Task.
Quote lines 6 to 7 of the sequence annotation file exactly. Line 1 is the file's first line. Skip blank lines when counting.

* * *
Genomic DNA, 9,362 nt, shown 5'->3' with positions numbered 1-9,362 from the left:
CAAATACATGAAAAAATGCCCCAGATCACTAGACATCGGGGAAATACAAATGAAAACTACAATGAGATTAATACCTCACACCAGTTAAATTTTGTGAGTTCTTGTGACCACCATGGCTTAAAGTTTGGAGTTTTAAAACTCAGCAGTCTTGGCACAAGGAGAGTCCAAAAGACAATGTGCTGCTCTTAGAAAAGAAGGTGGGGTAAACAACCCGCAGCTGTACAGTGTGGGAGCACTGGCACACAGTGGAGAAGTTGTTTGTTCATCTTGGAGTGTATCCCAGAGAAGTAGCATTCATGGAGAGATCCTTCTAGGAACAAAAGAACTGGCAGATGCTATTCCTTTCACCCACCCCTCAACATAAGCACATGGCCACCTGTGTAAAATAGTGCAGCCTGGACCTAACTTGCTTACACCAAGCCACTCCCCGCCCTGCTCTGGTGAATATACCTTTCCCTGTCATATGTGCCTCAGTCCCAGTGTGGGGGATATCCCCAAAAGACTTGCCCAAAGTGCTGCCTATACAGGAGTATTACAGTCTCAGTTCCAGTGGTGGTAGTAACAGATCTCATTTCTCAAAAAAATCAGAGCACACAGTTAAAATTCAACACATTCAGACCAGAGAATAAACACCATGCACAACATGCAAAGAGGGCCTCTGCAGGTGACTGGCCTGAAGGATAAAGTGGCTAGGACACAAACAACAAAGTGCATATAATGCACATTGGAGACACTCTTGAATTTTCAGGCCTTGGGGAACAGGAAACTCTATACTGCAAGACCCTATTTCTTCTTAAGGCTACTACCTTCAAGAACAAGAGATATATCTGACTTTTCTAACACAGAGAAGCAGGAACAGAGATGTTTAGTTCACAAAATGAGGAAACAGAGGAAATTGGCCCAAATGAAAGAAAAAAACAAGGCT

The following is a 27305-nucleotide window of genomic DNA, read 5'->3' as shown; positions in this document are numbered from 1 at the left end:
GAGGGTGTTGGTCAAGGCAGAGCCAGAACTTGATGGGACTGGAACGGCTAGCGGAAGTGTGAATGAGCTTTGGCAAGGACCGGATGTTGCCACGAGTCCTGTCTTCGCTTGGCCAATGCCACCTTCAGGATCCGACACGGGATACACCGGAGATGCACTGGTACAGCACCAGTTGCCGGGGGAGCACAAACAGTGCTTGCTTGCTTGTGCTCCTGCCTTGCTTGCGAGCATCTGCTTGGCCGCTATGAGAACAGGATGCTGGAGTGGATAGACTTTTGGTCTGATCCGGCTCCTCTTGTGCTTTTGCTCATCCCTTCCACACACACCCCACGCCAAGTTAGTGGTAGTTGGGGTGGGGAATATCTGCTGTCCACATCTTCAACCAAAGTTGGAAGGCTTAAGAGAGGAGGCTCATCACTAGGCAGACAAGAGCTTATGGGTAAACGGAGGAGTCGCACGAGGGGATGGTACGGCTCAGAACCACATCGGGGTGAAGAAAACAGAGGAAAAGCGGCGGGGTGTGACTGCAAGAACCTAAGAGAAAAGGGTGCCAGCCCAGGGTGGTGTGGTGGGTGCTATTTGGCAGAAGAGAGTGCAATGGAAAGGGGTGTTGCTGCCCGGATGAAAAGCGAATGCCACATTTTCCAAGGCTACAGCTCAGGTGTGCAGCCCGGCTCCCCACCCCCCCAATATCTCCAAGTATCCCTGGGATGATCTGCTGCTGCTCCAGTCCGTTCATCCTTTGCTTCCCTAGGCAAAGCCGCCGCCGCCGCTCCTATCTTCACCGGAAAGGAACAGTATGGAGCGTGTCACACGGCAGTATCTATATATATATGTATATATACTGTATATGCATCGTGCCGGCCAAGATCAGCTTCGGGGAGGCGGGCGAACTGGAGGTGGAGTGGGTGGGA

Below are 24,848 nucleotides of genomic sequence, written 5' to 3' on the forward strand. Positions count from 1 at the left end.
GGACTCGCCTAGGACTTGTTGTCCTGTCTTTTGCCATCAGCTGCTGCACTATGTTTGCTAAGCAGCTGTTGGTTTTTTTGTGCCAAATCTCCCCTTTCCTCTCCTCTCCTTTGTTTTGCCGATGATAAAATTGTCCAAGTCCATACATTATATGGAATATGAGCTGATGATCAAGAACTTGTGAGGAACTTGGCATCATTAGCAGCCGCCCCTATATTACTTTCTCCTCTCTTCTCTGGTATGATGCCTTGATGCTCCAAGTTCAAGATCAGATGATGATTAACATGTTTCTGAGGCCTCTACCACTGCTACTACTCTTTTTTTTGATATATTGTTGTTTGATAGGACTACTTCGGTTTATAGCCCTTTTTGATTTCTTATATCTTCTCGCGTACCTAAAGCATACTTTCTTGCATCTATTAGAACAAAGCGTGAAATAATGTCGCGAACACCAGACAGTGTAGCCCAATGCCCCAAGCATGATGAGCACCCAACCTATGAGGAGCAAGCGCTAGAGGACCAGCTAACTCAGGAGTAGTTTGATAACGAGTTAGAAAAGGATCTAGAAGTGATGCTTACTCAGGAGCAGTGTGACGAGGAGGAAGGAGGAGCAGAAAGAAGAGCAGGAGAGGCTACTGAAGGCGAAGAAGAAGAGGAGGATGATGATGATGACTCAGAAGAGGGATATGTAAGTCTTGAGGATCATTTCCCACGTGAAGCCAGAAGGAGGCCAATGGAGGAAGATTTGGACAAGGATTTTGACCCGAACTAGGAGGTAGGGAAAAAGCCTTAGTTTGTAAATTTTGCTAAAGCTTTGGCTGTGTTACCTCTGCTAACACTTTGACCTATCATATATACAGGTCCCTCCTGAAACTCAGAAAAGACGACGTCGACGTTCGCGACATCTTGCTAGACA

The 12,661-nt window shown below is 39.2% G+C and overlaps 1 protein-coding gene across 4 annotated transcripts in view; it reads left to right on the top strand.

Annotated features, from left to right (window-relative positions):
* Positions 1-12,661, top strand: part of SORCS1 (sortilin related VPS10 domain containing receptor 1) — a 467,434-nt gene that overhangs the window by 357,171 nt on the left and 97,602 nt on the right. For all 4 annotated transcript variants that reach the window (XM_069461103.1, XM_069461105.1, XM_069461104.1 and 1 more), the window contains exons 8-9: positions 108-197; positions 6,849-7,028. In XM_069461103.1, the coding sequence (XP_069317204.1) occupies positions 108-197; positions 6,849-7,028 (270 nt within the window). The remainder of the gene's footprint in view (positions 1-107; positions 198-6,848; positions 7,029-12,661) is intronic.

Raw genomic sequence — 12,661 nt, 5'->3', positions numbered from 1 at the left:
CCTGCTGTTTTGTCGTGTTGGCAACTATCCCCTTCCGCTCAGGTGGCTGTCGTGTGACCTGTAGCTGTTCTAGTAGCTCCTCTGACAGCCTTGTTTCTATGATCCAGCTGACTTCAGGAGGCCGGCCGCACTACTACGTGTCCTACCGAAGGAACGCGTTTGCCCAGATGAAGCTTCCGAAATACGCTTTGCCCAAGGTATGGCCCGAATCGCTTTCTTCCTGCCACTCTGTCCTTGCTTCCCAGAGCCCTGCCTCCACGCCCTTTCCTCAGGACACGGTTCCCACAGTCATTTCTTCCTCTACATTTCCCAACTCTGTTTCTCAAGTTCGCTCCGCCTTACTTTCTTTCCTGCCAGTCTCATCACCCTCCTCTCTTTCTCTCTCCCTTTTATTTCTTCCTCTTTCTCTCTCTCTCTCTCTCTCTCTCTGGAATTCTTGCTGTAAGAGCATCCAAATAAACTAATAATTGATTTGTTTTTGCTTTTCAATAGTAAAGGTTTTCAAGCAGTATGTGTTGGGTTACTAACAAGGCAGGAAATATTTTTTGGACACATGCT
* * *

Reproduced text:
GGACTCGCCTAGGACTTGTTGTCCTGTCTTTTGCCATCAGCTGCTGCACTATGTTTGCTAAGCAGCTGTTGGTTTTTTTGTGCCAAATCTCCCCTTTCCTCTCCTCTCCTTTGTTTTGCCGATGATAAAATTGTCCAAGTCCATACATTATATGGAATATGAGCTGATGATCAAGAACTTGTGAGGAACTTGGCATCATTAGCAGCCGCCCCTATATTACTTTCTCCTCTCTTCTCTGGTATGATGCCTTGATGCTCCAAGTTCAAGATCAGATGATGATTAACATGTTTCTGAGGCCTCTACCACTGCTACTACTCTTTTTTTTGATATATTGTTGTTTGATAGGACTACTTCGGTTTATAGCCCTTTTTGATTTCTTATATCTTCTCGCGTACCTAAAGCATACTTTCTTGCATCTATTAGAACAAAGCGTGAAATAATGTCGCGAACACCAGACAGTGTAGCCCAATGCCCCAAGCATGATGAGCACCCAACCTATGAGGAGCAAGCGCTAGAGGACCAGCTAACTCAGGAGTAGTTTGATAACGAGTTAGAAAAGGATCTAGAAGTGATGCTTACTCAGGAGCAGTGTGACGAGGAGGAAGGAGGAGCAGAAAGAAGAGCAGGAGAGGCTACTGAAGGCGAAGAAGAAGAGGAGGATGATGATGATGACTCAGAAGAGGGATATGTAAGTCTTGAGGATCATTTCCCACGTGAAGCCAGAAGGAGGCCAATGGAGGAAGATTTGGACAAGGATTTTGACCCGAACTAGGAGGTAGGGAAAAAGCCTTAGTTTGTAAATTTTGCTAAAGCTTTGGCTGTGTTACCTCTGCTAACACTTTGACCTATCATATATACAGGTCCCTCCTGAAACTCAGAAAAGACGACGTCGACGTTCGCGACATCTTGCTAGACA

The 12,661-nt window shown below is 39.2% G+C and overlaps 1 protein-coding gene across 4 annotated transcripts in view; it reads left to right on the top strand.